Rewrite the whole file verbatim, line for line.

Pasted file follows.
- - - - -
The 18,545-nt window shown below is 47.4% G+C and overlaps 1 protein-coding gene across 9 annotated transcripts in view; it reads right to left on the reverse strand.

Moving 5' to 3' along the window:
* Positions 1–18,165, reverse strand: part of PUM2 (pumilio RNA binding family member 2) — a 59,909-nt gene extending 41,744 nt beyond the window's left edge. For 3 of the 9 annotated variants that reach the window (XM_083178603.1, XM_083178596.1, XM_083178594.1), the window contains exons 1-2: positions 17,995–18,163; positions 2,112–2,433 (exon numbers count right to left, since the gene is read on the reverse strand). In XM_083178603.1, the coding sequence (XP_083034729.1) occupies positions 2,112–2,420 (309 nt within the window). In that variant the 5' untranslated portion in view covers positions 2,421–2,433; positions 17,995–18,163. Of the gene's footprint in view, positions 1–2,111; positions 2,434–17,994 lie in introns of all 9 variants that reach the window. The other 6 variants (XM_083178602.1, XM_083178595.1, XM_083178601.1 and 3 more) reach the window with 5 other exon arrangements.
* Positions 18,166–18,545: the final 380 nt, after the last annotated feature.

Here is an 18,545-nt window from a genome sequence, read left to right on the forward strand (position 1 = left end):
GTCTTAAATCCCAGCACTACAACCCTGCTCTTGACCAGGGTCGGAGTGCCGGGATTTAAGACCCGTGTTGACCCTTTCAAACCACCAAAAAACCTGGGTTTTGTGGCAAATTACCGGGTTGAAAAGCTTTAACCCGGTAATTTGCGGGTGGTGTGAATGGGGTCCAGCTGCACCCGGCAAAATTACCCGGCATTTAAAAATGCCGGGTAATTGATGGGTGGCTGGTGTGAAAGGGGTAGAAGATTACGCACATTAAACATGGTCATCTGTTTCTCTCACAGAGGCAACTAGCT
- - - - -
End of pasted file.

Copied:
The 18,545-nt window shown below is 47.4% G+C and overlaps 1 protein-coding gene across 9 annotated transcripts in view; it reads right to left on the reverse strand.

Moving 5' to 3' along the window:
* Positions 1–18,165, reverse strand: part of PUM2 (pumilio RNA binding family member 2) — a 59,909-nt gene extending 41,744 nt beyond the window's left edge. For 3 of the 9 annotated variants that reach the window (XM_083178603.1, XM_083178596.1, XM_083178594.1), the window contains exons 1-2: positions 17,995–18,163; positions 2,112–2,433 (exon numbers count right to left, since the gene is read on the reverse strand). In XM_083178603.1, the coding sequence (XP_083034729.1) occupies positions 2,112–2,420 (309 nt within the window). In that variant the 5' untranslated portion in view covers positions 2,421–2,433; positions 17,995–18,163. Of the gene's footprint in view, positions 1–2,111; positions 2,434–17,994 lie in introns of all 9 variants that reach the window. The other 6 variants (XM_083178602.1, XM_083178595.1, XM_083178601.1 and 3 more) reach the window with 5 other exon arrangements.
* Positions 18,166–18,545: the final 380 nt, after the last annotated feature.

Here is an 18,545-nt window from a genome sequence, read left to right on the forward strand (position 1 = left end):
GTCTTAAATCCCAGCACTACAACCCTGCTCTTGACCAGGGTCGGAGTGCCGGGATTTAAGACCCGTGTTGACCCTTTCAAACCACCAAAAAACCTGGGTTTTGTGGCAAATTACCGGGTTGAAAAGCTTTAACCCGGTAATTTGCGGGTGGTGTGAATGGGGTCCAGCTGCACCCGGCAAAATTACCCGGCATTTAAAAATGCCGGGTAATTGATGGGTGGCTGGTGTGAAAGGGGTAGAAGATTACGCACATTAAACATGGTCATCTGTTTCTCTCACAGAGGCAACTAGCT